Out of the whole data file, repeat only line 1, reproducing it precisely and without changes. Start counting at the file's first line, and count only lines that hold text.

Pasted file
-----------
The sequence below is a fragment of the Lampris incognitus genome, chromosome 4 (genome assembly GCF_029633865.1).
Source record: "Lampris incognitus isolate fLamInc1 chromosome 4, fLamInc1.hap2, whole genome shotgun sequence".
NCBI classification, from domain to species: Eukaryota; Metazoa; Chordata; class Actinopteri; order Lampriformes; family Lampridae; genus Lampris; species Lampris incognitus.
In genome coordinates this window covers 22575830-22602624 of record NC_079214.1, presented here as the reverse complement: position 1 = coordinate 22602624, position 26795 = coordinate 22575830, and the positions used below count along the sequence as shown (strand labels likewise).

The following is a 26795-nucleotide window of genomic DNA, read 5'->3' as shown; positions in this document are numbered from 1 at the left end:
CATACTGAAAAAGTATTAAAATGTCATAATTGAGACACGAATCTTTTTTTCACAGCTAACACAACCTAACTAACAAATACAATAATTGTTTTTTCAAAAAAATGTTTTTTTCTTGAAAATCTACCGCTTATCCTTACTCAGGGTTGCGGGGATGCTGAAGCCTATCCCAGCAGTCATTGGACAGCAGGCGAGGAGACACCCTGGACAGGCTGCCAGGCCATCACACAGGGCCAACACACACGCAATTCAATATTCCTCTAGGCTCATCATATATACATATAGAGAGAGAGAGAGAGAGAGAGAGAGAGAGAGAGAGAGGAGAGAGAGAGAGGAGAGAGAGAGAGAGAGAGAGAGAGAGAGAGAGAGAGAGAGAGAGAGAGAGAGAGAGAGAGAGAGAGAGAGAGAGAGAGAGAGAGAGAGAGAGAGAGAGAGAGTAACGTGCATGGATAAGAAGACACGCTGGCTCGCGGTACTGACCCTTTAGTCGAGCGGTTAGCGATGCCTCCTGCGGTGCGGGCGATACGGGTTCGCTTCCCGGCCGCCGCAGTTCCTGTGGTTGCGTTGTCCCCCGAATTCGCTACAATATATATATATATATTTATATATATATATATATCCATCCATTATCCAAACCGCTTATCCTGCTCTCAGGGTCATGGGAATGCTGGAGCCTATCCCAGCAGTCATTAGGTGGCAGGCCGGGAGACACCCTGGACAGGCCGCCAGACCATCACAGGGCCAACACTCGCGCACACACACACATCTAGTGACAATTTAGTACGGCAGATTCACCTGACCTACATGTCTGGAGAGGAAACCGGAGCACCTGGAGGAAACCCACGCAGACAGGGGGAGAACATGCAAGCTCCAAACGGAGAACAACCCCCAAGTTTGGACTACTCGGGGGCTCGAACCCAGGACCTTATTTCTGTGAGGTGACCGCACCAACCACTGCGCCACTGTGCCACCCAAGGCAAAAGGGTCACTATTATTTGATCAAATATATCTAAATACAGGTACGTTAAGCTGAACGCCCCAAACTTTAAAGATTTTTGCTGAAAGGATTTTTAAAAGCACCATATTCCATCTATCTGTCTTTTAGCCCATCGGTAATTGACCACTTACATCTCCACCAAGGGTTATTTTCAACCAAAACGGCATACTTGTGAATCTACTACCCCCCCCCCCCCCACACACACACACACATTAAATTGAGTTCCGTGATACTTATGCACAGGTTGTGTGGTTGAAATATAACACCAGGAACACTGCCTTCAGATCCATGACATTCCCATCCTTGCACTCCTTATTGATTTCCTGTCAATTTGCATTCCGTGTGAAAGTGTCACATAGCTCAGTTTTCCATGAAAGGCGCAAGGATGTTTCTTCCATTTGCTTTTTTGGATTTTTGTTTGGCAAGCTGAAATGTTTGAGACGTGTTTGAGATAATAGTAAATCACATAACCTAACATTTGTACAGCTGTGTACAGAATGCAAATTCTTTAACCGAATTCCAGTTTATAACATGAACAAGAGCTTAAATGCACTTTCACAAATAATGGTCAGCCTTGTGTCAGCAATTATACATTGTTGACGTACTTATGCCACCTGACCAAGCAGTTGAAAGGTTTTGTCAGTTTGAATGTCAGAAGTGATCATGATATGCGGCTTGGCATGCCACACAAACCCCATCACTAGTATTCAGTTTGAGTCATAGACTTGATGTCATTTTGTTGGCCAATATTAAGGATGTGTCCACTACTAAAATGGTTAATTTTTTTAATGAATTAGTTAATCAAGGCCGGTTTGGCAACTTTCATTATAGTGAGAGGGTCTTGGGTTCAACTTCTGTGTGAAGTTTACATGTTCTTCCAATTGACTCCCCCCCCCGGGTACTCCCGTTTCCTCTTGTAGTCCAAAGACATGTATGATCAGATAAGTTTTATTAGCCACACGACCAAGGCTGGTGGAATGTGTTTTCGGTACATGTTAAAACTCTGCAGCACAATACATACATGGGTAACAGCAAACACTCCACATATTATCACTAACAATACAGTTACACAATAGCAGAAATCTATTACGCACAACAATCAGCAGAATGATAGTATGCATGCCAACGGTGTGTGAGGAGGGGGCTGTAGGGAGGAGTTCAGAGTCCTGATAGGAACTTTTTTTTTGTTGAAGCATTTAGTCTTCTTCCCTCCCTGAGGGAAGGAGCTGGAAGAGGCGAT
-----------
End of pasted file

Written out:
The sequence below is a fragment of the Lampris incognitus genome, chromosome 4 (genome assembly GCF_029633865.1).